3 Insights From The Book:

1. Limited amount of processing power - our brain can only hold a few concepts or ideas at a time. Certain activities such as planning, deciding, choosing between options - these all require large amounts of cognitive processing power, and the more things we force our brain to consider, the worse job it will do of it. The way I understood this was, the brain is a bit like my computer (which is a bit old), and if too many programs are open at once, it starts to hang. After shutting all but the ones I am actively working on, it starts to work properly again.

The best way to work is therefore to a) save the brain power for important tasks, and not waste CPU space by trying to remember too many items - just write things down; and b) since we can only focus on a few concepts at a time (max 3-4), it's best to simplify complex issues down, or work with only a few issues at a time.

Thus, the optimum way to work is to write down what you need to accomplish, write down your main few goals / points of focus at any point (for yourself, or for a group of people), and then use your brain's processing power to focus on those few high-level items.

2. Embedded routines are easier to perform - the brain creates pathways for tasks or routines that have been done before, which is why even after doing a task 2-3 times it starts to become easier. And why the first time you do something, you have to really focus and concentrate. Given that we want to save our processing power as much as possible for the really important tasks, it pays in efficiency, to make as many aspects of your job an embedded task (i.e. it becomes part of your long-term memory and almost automatic) as possible. This will help you focus your brain's power on those aspects that are more challenging.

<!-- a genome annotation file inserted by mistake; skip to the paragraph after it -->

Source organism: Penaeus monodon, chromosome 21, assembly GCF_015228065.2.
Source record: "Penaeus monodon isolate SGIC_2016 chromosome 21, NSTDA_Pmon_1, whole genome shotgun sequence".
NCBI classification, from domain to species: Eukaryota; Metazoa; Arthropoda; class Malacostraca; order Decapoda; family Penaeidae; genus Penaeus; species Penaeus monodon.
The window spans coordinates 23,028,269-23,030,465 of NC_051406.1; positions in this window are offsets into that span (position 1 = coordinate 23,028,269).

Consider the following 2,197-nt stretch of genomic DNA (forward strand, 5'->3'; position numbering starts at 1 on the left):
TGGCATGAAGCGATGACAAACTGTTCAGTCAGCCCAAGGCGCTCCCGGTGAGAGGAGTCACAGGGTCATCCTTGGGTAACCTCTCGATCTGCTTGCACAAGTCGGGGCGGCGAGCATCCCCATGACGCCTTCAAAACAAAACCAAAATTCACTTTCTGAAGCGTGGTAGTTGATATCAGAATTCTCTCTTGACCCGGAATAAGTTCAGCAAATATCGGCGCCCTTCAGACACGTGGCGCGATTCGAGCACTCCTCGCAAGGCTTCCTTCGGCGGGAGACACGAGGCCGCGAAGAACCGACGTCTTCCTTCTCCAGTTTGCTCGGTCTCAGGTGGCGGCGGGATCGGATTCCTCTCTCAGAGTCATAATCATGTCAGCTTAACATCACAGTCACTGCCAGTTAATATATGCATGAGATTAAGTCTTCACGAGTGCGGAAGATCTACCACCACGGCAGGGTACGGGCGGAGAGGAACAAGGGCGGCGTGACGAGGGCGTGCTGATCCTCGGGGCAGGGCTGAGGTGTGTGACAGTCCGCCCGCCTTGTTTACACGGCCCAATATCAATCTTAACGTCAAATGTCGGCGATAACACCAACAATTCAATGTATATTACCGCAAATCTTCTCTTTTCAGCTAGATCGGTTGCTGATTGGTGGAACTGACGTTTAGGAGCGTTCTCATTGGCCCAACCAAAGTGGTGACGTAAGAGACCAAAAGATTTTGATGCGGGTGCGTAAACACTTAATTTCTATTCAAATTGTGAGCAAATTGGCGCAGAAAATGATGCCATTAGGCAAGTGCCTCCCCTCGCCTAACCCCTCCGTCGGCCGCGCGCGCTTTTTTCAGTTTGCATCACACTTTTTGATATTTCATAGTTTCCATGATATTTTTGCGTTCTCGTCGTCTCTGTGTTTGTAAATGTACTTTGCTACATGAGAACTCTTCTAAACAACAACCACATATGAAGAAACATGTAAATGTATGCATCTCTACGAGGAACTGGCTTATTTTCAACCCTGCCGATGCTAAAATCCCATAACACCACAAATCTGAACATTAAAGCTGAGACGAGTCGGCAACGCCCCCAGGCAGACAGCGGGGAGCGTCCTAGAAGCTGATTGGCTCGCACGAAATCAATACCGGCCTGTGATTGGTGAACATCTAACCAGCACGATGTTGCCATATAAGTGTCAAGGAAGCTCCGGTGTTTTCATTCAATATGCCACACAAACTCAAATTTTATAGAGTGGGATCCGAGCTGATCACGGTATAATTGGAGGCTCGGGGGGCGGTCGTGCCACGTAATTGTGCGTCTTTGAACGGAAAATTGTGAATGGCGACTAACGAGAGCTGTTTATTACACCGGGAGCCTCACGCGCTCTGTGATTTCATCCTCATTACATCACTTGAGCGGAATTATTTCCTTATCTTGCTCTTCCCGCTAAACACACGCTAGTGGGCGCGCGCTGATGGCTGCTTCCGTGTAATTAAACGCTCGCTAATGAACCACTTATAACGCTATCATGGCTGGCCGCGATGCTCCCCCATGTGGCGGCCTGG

The flip side to this point is that we automatically do the same things over and over, and making a chance requires consciously doing something different each time. For instance, if your natural instinct at 4pm is to eat a doughnut, and you are tired, it will require a lot of energy (which you don't have available when tired), to resist eating that doughnut and eat an apple instead. Unless of course you make eating an apple a new embedded routine - which is when it will become your new automatic response. This means making change is just something that is better done one at a time, and with patience.